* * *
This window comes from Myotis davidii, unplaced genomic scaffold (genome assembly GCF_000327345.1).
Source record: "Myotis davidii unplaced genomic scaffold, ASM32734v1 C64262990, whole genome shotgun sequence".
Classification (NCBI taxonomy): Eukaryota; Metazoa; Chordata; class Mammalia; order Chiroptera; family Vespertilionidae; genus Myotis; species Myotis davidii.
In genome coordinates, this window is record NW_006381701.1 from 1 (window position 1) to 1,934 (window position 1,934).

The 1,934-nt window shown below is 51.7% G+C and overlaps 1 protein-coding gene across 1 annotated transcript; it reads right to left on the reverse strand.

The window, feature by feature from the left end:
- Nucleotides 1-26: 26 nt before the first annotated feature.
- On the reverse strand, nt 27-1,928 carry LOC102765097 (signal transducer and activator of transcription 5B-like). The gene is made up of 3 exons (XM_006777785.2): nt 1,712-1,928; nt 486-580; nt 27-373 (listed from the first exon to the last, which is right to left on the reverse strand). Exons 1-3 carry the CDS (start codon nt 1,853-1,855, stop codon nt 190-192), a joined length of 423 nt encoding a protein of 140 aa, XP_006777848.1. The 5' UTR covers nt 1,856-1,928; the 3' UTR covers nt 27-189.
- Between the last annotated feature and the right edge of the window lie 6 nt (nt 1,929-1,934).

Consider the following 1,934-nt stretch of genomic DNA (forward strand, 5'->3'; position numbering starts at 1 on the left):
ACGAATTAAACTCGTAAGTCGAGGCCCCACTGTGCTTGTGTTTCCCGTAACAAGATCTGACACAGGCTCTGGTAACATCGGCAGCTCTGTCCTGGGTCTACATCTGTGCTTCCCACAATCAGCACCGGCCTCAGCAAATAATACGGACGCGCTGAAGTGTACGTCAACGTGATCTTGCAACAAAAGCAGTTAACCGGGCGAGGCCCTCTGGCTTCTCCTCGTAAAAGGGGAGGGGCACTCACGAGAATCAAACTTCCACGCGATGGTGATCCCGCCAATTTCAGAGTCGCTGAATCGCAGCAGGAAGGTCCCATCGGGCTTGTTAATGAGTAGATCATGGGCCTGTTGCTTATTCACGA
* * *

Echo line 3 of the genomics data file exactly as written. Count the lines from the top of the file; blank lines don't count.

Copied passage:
Classification (NCBI taxonomy): Eukaryota; Metazoa; Chordata; class Mammalia; order Chiroptera; family Vespertilionidae; genus Myotis; species Myotis davidii.